Will social media one day become brands' main way to distribute content?

The Marketing Society Forum: Social-media platforms mean consumers could replace media-owners as the primary distribution model for brands' content.

Will social media one day become brands' main way to distribute content?

Bryan Scott, marketing communications director, Metro


All media has the potential to be social, and these channels, whether 100 years old or 100 days old, are needed to get brands' content into the hands of consumers in the first place. Most brands create a wide variety and type of content that needs an equally wide range of channels to reach consumers.

Advances in technology have made it easier than ever for great content to be shared by consumers, but, as we all look for that much sought-after viral impact, this makes it more difficult to achieve. Brands may look to consumers to directly share the right type of content, but I can't yet see a time when consumers will be the key distributor of as many pieces and types of brand communications as you might see in newspapers, magazines or on TV.

Matt Willifer, executive planning director, WCRS


In high-interest categories, and those where there are significant differences between products, social influence is likely to be high. The film John Carter bombed so badly because people who had seen the film tended to speak, write, tweet and retweet about it, and those who hadn't were more influenced by these peer-to-peer reviews than the film's ads.

However, in low-interest and homogeneous categories, the reverse is more likely to be the case. There are, after all, not many blogs comparing the merits and de-merits of different crisps. And just because Lady Gaga has almost 38m Twitter followers hanging on her every word, does not mean you can pull off a similar trick for your bog roll. This is not to say you can't have an amazing idea, but it's inherently tougher.

So, sometimes yes, sometimes no - a classic "maybe".

Mark Trinder, sales director, ITV


We've been in the social-media age for some time: 2.5bn people have access to the internet and Facebook alone has 1bn active users a month, yet consumers haven't replaced media-owners. Nor will they.

The democracy and openness of social media means it is necessarily unstructured and unfocused, not an ideal environment for brands seeking to build exposure and manage reputation. Brands need media-owners of scale to reach mass audiences, inclusive of targeted demographics.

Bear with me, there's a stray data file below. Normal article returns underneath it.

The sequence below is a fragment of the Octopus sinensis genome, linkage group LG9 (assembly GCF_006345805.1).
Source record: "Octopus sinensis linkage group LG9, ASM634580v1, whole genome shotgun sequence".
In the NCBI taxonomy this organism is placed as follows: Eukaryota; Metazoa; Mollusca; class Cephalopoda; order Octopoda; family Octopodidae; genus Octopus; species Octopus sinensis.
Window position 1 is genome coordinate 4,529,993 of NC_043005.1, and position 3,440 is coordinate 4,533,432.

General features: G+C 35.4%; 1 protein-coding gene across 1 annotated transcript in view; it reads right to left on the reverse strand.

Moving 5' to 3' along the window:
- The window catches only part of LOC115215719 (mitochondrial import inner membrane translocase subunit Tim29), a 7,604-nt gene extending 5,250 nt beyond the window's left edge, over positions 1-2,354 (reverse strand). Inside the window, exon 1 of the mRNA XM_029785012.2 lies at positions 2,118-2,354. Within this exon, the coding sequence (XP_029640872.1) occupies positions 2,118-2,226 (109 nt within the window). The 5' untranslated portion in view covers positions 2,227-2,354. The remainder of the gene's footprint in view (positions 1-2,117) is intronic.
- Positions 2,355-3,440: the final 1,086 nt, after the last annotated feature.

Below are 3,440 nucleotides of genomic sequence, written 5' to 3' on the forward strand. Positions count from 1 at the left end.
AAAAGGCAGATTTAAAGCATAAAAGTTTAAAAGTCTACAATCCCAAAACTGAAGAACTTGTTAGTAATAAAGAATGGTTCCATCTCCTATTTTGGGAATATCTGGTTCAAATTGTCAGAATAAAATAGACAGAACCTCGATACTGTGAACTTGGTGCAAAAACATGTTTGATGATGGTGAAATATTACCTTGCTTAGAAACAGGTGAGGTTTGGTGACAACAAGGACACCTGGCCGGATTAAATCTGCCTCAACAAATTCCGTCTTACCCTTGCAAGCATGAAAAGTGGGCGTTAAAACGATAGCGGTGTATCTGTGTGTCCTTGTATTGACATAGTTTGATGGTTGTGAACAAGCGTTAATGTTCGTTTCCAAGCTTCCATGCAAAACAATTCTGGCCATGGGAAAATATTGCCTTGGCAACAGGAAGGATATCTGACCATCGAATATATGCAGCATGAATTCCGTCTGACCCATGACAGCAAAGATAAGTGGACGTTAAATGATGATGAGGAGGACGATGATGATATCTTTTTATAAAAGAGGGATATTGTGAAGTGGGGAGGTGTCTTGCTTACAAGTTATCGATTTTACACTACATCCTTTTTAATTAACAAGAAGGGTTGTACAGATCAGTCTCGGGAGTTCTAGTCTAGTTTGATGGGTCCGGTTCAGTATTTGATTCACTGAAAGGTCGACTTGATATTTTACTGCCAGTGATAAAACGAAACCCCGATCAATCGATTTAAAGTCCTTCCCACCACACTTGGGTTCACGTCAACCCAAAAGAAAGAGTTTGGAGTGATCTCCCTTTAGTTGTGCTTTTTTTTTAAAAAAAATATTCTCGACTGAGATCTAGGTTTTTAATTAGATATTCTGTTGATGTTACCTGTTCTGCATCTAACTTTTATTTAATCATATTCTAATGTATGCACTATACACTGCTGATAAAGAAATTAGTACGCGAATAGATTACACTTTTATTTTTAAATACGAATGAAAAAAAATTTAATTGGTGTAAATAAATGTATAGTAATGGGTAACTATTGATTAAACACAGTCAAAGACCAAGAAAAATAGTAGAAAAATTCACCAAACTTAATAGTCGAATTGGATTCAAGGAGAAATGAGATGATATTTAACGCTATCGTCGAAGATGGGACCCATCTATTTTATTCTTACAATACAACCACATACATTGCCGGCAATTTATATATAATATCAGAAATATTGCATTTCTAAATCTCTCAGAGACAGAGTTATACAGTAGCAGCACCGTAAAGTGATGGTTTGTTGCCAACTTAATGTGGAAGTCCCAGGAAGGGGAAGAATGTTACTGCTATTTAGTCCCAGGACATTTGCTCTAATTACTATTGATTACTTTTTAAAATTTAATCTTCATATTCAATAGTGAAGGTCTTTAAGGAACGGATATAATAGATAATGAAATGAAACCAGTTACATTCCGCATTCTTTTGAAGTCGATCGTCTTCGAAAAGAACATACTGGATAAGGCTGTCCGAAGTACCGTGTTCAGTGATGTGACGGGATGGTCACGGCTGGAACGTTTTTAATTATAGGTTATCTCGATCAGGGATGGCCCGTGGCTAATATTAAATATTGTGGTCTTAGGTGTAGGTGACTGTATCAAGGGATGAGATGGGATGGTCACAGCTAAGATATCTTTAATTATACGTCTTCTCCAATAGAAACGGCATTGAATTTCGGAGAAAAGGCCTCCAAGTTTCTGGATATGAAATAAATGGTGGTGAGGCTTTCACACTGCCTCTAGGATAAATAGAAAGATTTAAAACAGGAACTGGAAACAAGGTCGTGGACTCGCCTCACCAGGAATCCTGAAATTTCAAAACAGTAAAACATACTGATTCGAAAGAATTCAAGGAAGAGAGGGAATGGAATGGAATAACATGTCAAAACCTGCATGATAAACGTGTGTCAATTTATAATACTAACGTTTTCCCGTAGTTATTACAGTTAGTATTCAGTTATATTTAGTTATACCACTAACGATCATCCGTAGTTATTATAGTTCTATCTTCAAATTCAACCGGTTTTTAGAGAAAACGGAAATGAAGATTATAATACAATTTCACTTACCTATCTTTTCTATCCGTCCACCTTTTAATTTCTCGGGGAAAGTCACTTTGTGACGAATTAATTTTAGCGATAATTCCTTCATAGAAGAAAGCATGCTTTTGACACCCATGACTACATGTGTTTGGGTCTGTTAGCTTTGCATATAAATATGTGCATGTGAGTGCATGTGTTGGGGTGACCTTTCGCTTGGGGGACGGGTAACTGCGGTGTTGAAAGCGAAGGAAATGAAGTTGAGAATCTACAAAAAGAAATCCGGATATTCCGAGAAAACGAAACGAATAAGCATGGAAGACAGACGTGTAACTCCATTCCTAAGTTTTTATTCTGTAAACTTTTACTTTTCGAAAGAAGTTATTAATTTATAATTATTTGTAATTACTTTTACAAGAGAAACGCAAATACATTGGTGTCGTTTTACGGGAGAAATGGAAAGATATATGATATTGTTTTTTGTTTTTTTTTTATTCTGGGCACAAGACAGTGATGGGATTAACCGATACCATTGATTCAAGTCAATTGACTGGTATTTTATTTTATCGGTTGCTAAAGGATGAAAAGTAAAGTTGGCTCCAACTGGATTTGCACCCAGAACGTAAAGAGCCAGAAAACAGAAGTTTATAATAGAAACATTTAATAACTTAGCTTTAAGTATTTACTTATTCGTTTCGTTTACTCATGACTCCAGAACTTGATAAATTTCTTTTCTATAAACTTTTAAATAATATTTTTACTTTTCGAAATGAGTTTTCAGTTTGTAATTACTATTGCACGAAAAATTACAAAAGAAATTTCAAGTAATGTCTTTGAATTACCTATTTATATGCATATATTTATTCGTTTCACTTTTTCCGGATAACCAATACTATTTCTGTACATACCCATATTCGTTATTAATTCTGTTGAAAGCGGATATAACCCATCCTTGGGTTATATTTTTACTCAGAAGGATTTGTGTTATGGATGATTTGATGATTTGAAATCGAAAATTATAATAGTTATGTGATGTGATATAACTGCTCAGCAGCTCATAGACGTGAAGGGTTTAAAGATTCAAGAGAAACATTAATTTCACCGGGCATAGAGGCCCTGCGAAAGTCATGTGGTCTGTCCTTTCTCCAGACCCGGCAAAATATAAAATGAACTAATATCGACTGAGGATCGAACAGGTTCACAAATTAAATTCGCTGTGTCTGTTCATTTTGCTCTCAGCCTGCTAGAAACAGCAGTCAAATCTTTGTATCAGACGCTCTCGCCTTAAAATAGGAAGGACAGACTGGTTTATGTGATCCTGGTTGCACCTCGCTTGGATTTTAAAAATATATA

Social media is a powerful tool and allows much differing engagement with brands - consumers are certainly more involved with them in social and are complaining, celebrating, sharing and distributing as a matter of course.

Sharing content with friends and engaging instantly with brands is one of the great pleasures of social media - but that hardly constitutes a new business model.

Robin Grant, global managing director, We Are Social


You really would need to have drunk a bucketful of social-media Kool-Aid to believe that this will happen. Paid-for-media isn't going away any time soon, and will always remain a key part of brands' marketing spend. Generally, though, earned and owned media are becoming more important as social media reshapes consumer behaviour, and sensible brands are reshaping their budgets to take advantage.

Altimeter's "converged media" model is perhaps the most useful guide to this new environment, with it becoming more difficult to separate media into neat categories of paid, earned and owned, with each taking on characteristics of the others and all needing to work in unison to drive maximum effect.

How fast traditional agencies are adapting to this is a different question, so it's more important than ever for brands to select the right partners to help them navigate these uncharted waters.

Clare Baker, marketing director, Absolute Radio


Social media is a brilliant way for brands to distribute content, but radio and TV will continue to contribute greatly. Social channels deliver a significant way to communicate and, when combined with other media outlets, make a more compelling offering and endorsement.

Media-owners kick-start distribution, closely followed up by loyal advocates. It is essential for them to recognise the importance of consumers sharing content and include social media in their marketing plans. Based on our experience at Absolute Radio, I believe the creators will remain the main starting point for communicating content, but only if they have excellent interaction with their audience.

Richard Marshall, chief executive, TMW


Social should complement paid media, not replace it. Non-linear consumer journeys, which are the norm for today's considered consumer, mean that brands need to have content in lots of places to build stronger relationships with consumers.

Savvy brands are recognising the fact that their media strategies need to evolve to ensure their content gets in front of consumers. Social commerce, co-buying and review engines are examples of how social is central to the way people shop, and placing relevant and compelling content around this experience will influence the purchase decision.

Brands will begin to invest more in spaces where they haven't bought media, tapping into the rise of influence marketing and social media to amplify campaigns. New distribution and participation models that use consumers will form part of a good media strategy, but won't replace it.

Each month The Forum questions members of The Marketing Society on a hot topic. For more on membership, visit www.marketing-society.org.uk